Tuesday, 28 June 2016
Last updated 2 hours ago
Mar 3 2006 | 12:00am ET
By Deirdre Brennan
Last year saw a record number of mergers and acquisitions in the alternatives space and the trend looks to continue in 2006 as institutional investors demand more products aimed at delivering alpha. According to a report released this week by investment bank Putnam Lovell NBF, buyers paid $6 billion to purchase almost $140 billion-worth of alternative assets last year—a large jump over 2004 when $84 billion-worth was snapped up in M&A deals.
Benjamin Phillips, a managing director at Putnam Lovell NBF and co-author of the report, said the majority of the firms that were acquired were fund-of-funds, which accounted for $87 million of the $140 million in purchased assets. “A lot of that is Permal and a lot of that is GAM,” Phillips said, referring to Permal Group, which was purchased by Legg Mason, and Global Asset Management, which was bought by Julius Baer. “But, a lot of that is a number of other vendors – nine or ten were sold during 2005, globally.”
Phillips predicts that fund-of-funds—even some of the less stellar performers—will remain key acquisition targets. “Demand for good teams that can assemble best-of-breed hedge funds is still going to be there,” Phillips said, “but we will start to see some of the weaker funds-of-hedge funds become targets by some of their bigger competitors who are looking to consolidate their position in the industry.”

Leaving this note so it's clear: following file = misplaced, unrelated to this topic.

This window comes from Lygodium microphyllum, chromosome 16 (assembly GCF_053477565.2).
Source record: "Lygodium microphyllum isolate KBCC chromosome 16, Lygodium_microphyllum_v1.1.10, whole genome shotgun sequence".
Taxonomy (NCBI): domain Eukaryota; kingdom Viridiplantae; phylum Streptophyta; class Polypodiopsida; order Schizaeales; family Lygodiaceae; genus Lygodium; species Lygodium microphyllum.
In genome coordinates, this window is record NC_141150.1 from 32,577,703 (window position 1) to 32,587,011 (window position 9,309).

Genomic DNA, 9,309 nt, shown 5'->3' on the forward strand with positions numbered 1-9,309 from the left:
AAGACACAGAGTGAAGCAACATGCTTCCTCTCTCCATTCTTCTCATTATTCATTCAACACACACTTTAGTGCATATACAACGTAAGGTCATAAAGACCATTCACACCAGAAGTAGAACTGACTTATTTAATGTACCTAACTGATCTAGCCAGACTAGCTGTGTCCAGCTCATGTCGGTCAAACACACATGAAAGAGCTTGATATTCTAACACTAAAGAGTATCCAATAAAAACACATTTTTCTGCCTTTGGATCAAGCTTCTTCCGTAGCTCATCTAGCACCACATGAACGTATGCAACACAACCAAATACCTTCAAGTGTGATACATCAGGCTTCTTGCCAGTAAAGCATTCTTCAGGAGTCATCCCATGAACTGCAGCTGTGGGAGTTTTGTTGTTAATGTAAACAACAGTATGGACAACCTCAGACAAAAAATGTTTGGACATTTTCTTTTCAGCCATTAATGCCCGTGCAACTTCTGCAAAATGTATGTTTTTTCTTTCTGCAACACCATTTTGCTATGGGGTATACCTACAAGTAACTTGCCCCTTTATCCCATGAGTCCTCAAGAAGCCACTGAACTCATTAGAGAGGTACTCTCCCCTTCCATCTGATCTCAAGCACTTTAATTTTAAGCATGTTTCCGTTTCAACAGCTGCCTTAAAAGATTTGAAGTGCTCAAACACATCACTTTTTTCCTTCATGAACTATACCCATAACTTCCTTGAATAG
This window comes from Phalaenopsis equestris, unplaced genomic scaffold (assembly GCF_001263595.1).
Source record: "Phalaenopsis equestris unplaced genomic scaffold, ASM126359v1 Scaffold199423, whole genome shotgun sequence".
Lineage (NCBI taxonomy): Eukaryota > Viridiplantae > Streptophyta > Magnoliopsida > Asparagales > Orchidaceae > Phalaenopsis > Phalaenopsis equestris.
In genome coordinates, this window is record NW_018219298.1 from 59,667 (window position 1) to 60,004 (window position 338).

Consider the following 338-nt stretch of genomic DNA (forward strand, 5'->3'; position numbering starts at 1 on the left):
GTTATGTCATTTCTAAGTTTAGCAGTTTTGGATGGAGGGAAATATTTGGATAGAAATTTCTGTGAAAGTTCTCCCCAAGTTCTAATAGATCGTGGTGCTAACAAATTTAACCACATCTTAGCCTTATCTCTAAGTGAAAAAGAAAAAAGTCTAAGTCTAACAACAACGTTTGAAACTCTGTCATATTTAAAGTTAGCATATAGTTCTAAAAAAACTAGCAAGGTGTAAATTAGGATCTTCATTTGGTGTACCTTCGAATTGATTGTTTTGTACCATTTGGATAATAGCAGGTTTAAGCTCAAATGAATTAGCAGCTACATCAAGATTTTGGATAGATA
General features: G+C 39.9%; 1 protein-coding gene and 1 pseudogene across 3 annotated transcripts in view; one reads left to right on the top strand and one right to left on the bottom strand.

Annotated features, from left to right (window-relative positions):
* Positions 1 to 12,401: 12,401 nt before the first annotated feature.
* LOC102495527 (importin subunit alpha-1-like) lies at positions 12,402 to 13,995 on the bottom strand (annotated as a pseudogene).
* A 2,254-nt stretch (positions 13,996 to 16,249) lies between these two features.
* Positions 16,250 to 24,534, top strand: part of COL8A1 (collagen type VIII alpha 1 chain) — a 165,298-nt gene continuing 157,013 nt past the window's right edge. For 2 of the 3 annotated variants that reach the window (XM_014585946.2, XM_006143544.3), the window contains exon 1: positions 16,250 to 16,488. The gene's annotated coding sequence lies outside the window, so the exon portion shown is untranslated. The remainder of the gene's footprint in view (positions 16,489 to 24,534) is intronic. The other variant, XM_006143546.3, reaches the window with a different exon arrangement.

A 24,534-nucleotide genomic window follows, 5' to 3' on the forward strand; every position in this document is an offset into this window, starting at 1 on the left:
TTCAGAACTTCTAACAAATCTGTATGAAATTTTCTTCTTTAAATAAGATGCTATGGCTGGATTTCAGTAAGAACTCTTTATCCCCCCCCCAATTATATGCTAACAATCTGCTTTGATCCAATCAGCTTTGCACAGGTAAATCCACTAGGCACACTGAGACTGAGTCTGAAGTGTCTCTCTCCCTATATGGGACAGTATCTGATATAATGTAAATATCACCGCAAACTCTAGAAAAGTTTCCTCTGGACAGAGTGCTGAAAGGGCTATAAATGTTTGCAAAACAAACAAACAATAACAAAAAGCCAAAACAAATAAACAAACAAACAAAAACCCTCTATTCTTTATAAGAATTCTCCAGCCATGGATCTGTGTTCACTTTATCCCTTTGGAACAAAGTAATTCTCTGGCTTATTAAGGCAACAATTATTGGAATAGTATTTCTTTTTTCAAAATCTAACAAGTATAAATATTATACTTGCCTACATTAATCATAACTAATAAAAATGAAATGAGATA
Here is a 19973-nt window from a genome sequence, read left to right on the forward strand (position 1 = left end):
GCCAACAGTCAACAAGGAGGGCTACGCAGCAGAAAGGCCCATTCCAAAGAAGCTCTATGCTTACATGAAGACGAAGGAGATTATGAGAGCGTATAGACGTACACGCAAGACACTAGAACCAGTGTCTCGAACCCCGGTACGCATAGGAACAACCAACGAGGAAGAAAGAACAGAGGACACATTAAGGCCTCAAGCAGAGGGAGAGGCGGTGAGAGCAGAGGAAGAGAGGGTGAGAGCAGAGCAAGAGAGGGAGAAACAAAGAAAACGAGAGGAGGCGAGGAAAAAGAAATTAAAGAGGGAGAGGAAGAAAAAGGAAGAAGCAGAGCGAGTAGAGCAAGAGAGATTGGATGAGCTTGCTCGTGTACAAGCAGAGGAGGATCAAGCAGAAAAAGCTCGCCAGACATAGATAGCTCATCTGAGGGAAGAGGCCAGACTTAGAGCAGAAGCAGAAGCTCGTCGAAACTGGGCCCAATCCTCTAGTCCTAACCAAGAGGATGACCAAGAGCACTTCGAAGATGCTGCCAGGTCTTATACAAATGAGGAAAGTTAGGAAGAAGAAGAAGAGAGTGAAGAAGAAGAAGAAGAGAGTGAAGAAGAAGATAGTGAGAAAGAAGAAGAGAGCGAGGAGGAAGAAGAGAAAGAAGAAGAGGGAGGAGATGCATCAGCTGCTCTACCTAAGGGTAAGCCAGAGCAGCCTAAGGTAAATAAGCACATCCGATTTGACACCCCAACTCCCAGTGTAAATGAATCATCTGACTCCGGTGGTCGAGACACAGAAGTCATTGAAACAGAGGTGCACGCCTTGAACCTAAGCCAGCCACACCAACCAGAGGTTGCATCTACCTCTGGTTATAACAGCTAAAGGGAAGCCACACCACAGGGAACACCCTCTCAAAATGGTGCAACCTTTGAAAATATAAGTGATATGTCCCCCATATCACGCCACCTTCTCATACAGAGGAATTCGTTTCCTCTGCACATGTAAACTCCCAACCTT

Just last month, Cleveland-based KeyCorp, a large financial services firm, purchased Texas-based fund-of-hedge fund firm Austin Capital, allowing the firm to offer alternatives to its clients for the first time.
“Our clientele is essentially all institutional, so you are looking at a lot of demand, for example among pension fund sponsors, for some kind of exposure to alternatives,” said Ron Petrie, a spokesman for KeyCorp. “I think the term hedge fund is fairly vague in terms of what the contribution is to an investor.
We are really looking at products that are designed for risk management, to find products that are showing little correlation to the broader financial markets and generate good returns.”
Other recent consolidations in the industry include ABN AMRO Asset Management’s acquisition of International Asset Management; Bank of Ireland’s acquisition of a majority interest in Guggenheim Alternative Asset Management; and Vontobel Group’s purchase of a majority interest in Harcourt Investment Consulting.
Even with increased demand for alternatives, Phillips and many industry experts predict there will soon be a shakeout in the industry, which will result in fewer funds, although assets under management will continue to grow.
He said that the ones that will make it through have to be savvy and respond to market demands. “The types of funds-of-hedge funds that will survive are actually the next generation fund-of-hedge funds,” he said, describing these funds as offering a high-level of transparency and risk management. “They will spend a lot of time looking to see if they can get out of the plain old run-of-the mill sub-hedge fund and start looking at things like hedge fund separate accounts and additional types of vehicles that can replace traditional, single-manager hedge funds.”
Phillips said that Legg Mason didn’t buy Permal just because it was a fund-of-hedge funds manager, but because the firm has the people, the experience and the expertise to figure out what the next generation of alternative products will be. “That’s what’s driving some of these acquisitions,” Phillips said. “They are not buying exactly what is on the shelf now, but what has to be on the shelf in the next five years.”